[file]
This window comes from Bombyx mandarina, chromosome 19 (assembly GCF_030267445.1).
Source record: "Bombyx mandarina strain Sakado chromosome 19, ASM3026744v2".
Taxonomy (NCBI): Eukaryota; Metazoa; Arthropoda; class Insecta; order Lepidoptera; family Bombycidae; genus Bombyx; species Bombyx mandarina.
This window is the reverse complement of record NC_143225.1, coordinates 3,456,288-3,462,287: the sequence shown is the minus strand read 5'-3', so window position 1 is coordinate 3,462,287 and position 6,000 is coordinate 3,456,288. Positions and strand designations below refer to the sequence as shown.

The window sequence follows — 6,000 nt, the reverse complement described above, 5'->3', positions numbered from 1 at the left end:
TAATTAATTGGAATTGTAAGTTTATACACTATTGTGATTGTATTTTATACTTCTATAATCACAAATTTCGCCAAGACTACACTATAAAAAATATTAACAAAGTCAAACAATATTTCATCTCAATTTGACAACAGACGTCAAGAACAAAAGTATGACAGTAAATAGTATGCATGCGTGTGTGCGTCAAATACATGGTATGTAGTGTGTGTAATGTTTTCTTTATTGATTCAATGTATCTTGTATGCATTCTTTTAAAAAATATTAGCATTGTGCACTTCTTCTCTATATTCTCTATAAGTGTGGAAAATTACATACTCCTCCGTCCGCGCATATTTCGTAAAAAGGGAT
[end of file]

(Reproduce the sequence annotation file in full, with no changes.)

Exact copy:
This window comes from Bombyx mandarina, chromosome 19 (assembly GCF_030267445.1).
Source record: "Bombyx mandarina strain Sakado chromosome 19, ASM3026744v2".
Taxonomy (NCBI): Eukaryota; Metazoa; Arthropoda; class Insecta; order Lepidoptera; family Bombycidae; genus Bombyx; species Bombyx mandarina.
This window is the reverse complement of record NC_143225.1, coordinates 3,456,288-3,462,287: the sequence shown is the minus strand read 5'-3', so window position 1 is coordinate 3,462,287 and position 6,000 is coordinate 3,456,288. Positions and strand designations below refer to the sequence as shown.

The window sequence follows — 6,000 nt, the reverse complement described above, 5'->3', positions numbered from 1 at the left end:
TAATTAATTGGAATTGTAAGTTTATACACTATTGTGATTGTATTTTATACTTCTATAATCACAAATTTCGCCAAGACTACACTATAAAAAATATTAACAAAGTCAAACAATATTTCATCTCAATTTGACAACAGACGTCAAGAACAAAAGTATGACAGTAAATAGTATGCATGCGTGTGTGCGTCAAATACATGGTATGTAGTGTGTGTAATGTTTTCTTTATTGATTCAATGTATCTTGTATGCATTCTTTTAAAAAATATTAGCATTGTGCACTTCTTCTCTATATTCTCTATAAGTGTGGAAAATTACATACTCCTCCGTCCGCGCATATTTCGTAAAAAGGGAT